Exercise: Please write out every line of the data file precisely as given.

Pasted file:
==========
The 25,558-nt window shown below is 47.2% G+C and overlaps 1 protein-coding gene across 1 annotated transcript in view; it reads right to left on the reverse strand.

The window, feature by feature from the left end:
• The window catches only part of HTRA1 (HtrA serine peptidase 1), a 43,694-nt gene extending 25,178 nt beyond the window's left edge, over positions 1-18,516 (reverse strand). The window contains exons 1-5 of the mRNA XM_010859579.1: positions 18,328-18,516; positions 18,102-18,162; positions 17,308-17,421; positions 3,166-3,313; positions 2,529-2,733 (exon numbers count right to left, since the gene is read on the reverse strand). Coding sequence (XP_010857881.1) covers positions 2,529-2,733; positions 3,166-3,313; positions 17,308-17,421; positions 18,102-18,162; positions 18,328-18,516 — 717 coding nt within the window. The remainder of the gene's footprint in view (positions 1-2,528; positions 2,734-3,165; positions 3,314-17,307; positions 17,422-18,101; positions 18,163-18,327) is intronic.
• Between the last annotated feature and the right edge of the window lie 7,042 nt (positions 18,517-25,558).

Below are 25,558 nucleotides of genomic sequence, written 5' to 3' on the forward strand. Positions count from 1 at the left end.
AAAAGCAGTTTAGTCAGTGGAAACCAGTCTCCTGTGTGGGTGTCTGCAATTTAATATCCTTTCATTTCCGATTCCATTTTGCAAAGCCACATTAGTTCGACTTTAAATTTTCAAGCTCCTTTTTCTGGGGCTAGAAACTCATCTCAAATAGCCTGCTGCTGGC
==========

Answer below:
The 25,558-nt window shown below is 47.2% G+C and overlaps 1 protein-coding gene across 1 annotated transcript in view; it reads right to left on the reverse strand.

The window, feature by feature from the left end:
• The window catches only part of HTRA1 (HtrA serine peptidase 1), a 43,694-nt gene extending 25,178 nt beyond the window's left edge, over positions 1-18,516 (reverse strand). The window contains exons 1-5 of the mRNA XM_010859579.1: positions 18,328-18,516; positions 18,102-18,162; positions 17,308-17,421; positions 3,166-3,313; positions 2,529-2,733 (exon numbers count right to left, since the gene is read on the reverse strand). Coding sequence (XP_010857881.1) covers positions 2,529-2,733; positions 3,166-3,313; positions 17,308-17,421; positions 18,102-18,162; positions 18,328-18,516 — 717 coding nt within the window. The remainder of the gene's footprint in view (positions 1-2,528; positions 2,734-3,165; positions 3,314-17,307; positions 17,422-18,101; positions 18,163-18,327) is intronic.
• Between the last annotated feature and the right edge of the window lie 7,042 nt (positions 18,517-25,558).

Below are 25,558 nucleotides of genomic sequence, written 5' to 3' on the forward strand. Positions count from 1 at the left end.
AAAAGCAGTTTAGTCAGTGGAAACCAGTCTCCTGTGTGGGTGTCTGCAATTTAATATCCTTTCATTTCCGATTCCATTTTGCAAAGCCACATTAGTTCGACTTTAAATTTTCAAGCTCCTTTTTCTGGGGCTAGAAACTCATCTCAAATAGCCTGCTGCTGGC